Advocates call on utility to lower proposed electric rate hike

PAWTUCKET – Vickiana Mora, a single mother from Providence, is behind on her electric bill and received notice that she faces termination of service. She doesn’t know what she’ll do if state regulators approve a proposed rate hike by Rhode Island Energy that could see her monthly bill climb by nearly 50%.

“I need help,” she said Friday through a translator.

Minerva Tavarez, a Providence resident who lives on Social Security, has been warned that her electricity, too, could be shut off because of missed payments. Also speaking in her native Spanish, she said Rhode Island Energy has offered to set up a payment plan, but she said she still won’t be able to afford the installments.

“They don’t have compassion,” she said.

The two women spoke Friday at a news conference in Pawtucket to rally opposition to the proposal by Rhode Island’s biggest energy utility to raise electric rates to record-high levels for the state. The event came a week before the Public Utilities Commission is set to hold hearings on the proposal that, if approved, would go into effect Oct. 1 and see the residential rate more than double to 17.8 cents a kilowatt hour.

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Rates always go up in the winter as demand spikes for natural gas, a key home heating fuel for New England and also a critical source of power generation for the region’s electric grid. But this winter is unlike any other. Rates are spiraling upward throughout New England, with some utilities putting forward proposals even higher than Rhode Island Energy’s.

In filings with the PUC, the company blames the price spike on increasing demand for energy worldwide as economies recover from the COVID pandemic, as well as on the war in Ukraine. With European countries turning away from Russian gas, they’ve driven up the price of supplies from elsewhere.

Although Rhode Island Energy says it has no choice but to raise rates, speakers at the news conference organized by The George Wiley Center, a group that advocates for the poor, disagreed. They called on the company to recalculate the numbers so it shares in the burden.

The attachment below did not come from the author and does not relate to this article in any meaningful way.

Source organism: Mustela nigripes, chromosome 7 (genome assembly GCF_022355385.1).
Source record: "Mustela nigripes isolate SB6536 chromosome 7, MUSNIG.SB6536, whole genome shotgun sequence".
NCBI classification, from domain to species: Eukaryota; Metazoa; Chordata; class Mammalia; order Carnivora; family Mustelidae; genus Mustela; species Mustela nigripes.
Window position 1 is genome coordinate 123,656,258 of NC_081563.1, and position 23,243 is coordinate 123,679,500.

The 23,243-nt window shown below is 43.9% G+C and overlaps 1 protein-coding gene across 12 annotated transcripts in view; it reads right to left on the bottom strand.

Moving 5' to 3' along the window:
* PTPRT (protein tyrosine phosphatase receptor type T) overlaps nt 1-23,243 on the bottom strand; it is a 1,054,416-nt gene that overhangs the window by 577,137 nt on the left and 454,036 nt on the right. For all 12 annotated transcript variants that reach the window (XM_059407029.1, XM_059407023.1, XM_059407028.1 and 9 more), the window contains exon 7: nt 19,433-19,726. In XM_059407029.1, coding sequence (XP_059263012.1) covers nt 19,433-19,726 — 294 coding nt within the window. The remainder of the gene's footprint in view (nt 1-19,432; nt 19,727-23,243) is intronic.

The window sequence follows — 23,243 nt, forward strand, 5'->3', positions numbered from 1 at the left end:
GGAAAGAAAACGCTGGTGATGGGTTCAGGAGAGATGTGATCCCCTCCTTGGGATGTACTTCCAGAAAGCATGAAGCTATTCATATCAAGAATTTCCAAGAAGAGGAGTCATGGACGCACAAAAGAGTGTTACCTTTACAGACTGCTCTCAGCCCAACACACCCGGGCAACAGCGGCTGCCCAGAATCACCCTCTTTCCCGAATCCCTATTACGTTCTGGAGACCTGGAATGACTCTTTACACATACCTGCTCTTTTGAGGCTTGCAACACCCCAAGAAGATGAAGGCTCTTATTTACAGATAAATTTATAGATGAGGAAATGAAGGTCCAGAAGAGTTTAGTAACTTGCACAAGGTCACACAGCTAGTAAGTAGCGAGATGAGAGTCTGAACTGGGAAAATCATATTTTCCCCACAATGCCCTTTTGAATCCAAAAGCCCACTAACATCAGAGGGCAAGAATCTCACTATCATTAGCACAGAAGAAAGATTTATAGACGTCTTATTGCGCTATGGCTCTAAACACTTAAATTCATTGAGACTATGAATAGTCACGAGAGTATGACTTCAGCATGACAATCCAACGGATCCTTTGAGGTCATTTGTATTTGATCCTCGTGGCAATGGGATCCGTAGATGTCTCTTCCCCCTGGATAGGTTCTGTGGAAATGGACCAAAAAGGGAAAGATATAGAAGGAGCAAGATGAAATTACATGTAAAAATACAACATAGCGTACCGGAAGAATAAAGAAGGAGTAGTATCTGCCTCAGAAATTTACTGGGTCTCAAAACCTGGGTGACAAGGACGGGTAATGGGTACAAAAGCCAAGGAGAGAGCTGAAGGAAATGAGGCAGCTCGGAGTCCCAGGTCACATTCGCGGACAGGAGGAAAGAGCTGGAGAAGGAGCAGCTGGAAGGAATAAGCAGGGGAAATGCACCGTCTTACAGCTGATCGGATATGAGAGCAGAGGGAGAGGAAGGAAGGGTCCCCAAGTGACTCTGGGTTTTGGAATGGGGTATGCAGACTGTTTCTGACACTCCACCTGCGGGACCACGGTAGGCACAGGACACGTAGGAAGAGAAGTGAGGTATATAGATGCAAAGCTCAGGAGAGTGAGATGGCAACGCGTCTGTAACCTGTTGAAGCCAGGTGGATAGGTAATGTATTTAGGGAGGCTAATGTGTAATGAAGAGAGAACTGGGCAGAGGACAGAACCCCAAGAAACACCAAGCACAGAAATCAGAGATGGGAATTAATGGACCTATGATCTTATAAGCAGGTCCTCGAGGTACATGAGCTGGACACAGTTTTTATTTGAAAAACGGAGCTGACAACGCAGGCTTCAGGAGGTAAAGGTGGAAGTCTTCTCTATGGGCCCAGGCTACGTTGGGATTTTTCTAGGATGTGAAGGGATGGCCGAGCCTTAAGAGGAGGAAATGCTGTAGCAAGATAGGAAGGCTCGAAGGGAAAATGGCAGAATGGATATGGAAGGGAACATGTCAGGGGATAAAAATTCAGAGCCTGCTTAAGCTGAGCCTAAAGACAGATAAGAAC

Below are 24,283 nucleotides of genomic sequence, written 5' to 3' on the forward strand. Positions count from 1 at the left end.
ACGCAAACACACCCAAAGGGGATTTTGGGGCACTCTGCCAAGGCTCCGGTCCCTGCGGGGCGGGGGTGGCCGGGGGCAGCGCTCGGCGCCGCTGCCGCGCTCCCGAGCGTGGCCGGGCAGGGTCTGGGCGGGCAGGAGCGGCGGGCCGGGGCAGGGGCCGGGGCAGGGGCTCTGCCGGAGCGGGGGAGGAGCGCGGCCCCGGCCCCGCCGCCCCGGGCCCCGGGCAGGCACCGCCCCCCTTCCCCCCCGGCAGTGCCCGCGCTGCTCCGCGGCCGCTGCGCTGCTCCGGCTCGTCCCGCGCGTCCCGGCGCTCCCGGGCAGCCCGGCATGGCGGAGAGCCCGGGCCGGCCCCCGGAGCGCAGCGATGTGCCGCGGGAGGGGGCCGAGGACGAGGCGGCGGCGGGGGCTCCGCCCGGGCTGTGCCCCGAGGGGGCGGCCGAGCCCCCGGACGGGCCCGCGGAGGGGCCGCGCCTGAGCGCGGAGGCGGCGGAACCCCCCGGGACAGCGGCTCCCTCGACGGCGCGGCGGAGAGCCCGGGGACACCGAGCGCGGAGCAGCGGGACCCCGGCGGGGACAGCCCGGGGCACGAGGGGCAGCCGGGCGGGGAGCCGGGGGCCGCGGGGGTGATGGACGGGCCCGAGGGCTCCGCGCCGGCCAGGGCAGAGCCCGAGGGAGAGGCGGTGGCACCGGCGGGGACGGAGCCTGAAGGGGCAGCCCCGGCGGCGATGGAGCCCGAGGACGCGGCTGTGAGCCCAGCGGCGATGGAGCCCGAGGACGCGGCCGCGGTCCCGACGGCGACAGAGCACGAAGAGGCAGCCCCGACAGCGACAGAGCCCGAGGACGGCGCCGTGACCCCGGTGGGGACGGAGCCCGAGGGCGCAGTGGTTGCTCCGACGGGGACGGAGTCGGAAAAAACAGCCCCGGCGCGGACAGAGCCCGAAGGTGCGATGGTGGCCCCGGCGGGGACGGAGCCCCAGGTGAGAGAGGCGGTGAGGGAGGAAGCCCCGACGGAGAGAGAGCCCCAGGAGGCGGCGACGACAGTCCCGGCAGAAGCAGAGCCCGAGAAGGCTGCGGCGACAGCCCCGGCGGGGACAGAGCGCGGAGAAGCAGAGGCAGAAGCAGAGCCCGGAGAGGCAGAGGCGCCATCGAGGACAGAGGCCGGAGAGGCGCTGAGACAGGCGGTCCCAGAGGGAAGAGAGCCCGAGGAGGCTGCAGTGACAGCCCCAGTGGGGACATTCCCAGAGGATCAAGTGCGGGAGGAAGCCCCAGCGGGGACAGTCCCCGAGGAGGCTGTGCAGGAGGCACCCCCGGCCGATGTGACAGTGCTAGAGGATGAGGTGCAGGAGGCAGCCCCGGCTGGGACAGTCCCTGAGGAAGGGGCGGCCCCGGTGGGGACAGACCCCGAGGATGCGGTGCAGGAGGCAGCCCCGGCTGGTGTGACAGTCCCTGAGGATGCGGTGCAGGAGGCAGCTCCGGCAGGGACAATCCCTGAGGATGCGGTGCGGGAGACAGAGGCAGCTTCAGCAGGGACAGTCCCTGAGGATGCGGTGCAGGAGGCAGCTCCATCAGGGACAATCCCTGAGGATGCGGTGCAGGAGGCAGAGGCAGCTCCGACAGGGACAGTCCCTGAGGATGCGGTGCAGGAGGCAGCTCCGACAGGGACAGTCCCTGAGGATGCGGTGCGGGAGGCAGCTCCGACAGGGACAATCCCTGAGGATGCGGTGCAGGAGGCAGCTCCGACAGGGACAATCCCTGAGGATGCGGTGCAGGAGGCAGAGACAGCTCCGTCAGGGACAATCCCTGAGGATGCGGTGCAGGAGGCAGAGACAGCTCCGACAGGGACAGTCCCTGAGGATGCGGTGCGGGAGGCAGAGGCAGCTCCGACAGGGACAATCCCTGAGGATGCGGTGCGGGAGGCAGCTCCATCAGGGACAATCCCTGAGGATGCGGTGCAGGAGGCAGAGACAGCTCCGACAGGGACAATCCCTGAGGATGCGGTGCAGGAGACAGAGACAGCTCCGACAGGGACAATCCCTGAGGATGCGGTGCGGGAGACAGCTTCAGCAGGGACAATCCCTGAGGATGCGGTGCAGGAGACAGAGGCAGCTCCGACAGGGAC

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“Rhode Island Energy is trying to justify their record-level rate hikes by saying the market costs for energy are increasing due to inflation, therefore we, the community, have to take on the economic burden. And I say no,” state Rep. David Morales, D-Providence. “Instead, what we are demanding is that Rhode Island Energy directly absorbs some of these increasing energy costs.”

Gov. Dan McKee has urged the PUC to spread out the cost of the increase beyond the regular six-month rate period. He’s also planning to use nearly $4 million in state funds to offset the impact on the bills of low-income customers, among other measures.

Rhode Island Energy said it shares “the George Wiley Center’s concern about escalating energy prices impacted by global conflicts and constrained supplies.”

“That’s why we are working with regulators to ensure that bill credits and debt forgiveness committed to as part of PPL’s purchase of The Narragansett Electric Company will be credited to accounts in the coming months,” the company said. “Discount rates, budget billing and payment assistance plans are also available for those who need it, helping provide additional relief.”

Camilo Viveiros, executive director of the George Wiley Center, said that Rhode Islanders are already struggling with inflation and shouldn’t accept an increase in utility costs.

“This is an attack on our communities. This is an attack on the disabled. This is an attack on seniors,” Viveiros said. “And we reject it.”

Last week, Rhode Island Energy submitted a proposal with the PUC to also raise rates for natural gas service, citing the same factors that are driving the electric rate increase.

This article originally appeared on The Providence Journal: Advocates call on utility to lower proposed electric rate hike for RI